Wednesday, December 3, 2014

Wieder in Wien

On my third visit to Vienna, I'm still surprised by how grand it is, how neat, and how compact - everything I wanted was just around the corner, or next door. It wasn't actually raining, either, which helped, though the cobbles were still wet. That meant that the guard of honour we came across for some Japanese dignitary made a somewhat creepily evocative sound as their boots slapped down in unison as they marched away. Much nicer was the clatter of hooves, from the carriage horses all over the place and also some of the Spanish Riding School horses being taken across the road to their stables.
I wasn't able to go to their morning training session but the next best thing was to do a stable tour. It started off in that magnificent arena where the wood shavings had been neatly raked and the roof was an architectural marvel of its time. We heard all about the horses and their riders before going over to the stable yard complete with barrows of hay, a Christmas tree and a very friendly cat, where a few of the horses were looking out at us. Inside, the loose boxes were all deep golden straw, iron bars and wooden partitions, with ornamental horses' heads on the wall and each horse labelled with its lineage and name. They're stallions, of course, but are called by their dam's name, which seems a bit emasculating. Their feed schedules were written up, too: I liked that their grain mix is called muesli.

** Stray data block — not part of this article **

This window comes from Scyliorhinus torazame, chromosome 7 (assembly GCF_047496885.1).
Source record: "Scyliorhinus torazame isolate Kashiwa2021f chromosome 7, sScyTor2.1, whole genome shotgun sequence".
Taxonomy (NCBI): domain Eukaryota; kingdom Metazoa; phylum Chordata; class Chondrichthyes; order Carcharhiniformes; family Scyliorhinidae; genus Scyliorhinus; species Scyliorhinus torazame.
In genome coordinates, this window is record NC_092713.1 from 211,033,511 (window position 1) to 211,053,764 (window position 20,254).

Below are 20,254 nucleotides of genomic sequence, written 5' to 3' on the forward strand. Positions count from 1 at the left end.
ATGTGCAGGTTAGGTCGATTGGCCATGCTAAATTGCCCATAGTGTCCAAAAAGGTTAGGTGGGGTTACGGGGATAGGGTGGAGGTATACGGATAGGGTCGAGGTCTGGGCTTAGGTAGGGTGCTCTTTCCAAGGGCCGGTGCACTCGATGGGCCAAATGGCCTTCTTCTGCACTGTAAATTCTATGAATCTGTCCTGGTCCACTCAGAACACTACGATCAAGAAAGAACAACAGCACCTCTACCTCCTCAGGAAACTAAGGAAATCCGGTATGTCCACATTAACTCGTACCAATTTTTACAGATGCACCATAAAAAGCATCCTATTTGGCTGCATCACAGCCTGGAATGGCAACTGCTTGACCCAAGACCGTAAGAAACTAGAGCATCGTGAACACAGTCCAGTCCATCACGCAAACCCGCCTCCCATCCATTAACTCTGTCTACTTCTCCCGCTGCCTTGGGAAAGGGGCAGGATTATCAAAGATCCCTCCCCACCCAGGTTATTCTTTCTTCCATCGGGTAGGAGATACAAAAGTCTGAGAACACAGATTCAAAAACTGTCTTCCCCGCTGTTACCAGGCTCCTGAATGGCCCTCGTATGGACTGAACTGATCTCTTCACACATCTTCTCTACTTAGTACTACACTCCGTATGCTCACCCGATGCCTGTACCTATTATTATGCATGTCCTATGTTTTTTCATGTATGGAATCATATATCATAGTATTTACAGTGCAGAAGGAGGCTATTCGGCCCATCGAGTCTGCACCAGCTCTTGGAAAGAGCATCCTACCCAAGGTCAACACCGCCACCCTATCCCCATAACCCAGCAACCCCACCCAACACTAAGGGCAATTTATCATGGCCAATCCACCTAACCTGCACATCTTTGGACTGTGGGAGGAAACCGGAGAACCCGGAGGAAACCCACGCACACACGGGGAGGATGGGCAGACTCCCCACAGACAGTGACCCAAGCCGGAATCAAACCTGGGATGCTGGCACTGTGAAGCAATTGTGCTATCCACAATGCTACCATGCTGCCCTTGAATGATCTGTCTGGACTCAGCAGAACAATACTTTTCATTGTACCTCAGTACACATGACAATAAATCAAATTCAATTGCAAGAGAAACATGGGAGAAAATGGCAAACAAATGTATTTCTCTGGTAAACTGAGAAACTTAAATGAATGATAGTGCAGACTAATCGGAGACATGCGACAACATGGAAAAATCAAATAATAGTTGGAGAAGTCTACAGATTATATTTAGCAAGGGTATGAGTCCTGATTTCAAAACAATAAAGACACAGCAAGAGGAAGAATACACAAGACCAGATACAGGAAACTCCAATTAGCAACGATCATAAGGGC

We weren't allowed to take photos in there, or to touch the horses, sadly, but I did shoot this one sneakily from the hip, which is why it's crooked. The horses were surprisingly regular-looking, only just over 15 hands, very round, with drooping Hapsburg lower lips, and not all of them were grey (white). Which is not to say that they weren't also beautiful creatures. And then there was the obligatory visit to Cafe Hawelka, all dim and old and cosy.
The day also included a visit to the Jewish museum behind the stark memorial to the 65,000 Viennese Holocaust victims, a sobering counterbalance to the frivolity of the many Christmas markets scented with cinnamon and ginger, and sparklingly pretty.
We finished with a classical concert for us alone, in a beautiful private music salon with a high, ornately carved wooden ceiling and perfect acoustics. The small orchestra of ten made a glorious sound, and almost as enjoyable as the Strauss and Mozart pops was the evident pleasure of the musicians at being able to play in such a perfect place. It was a brilliant way to end the day.

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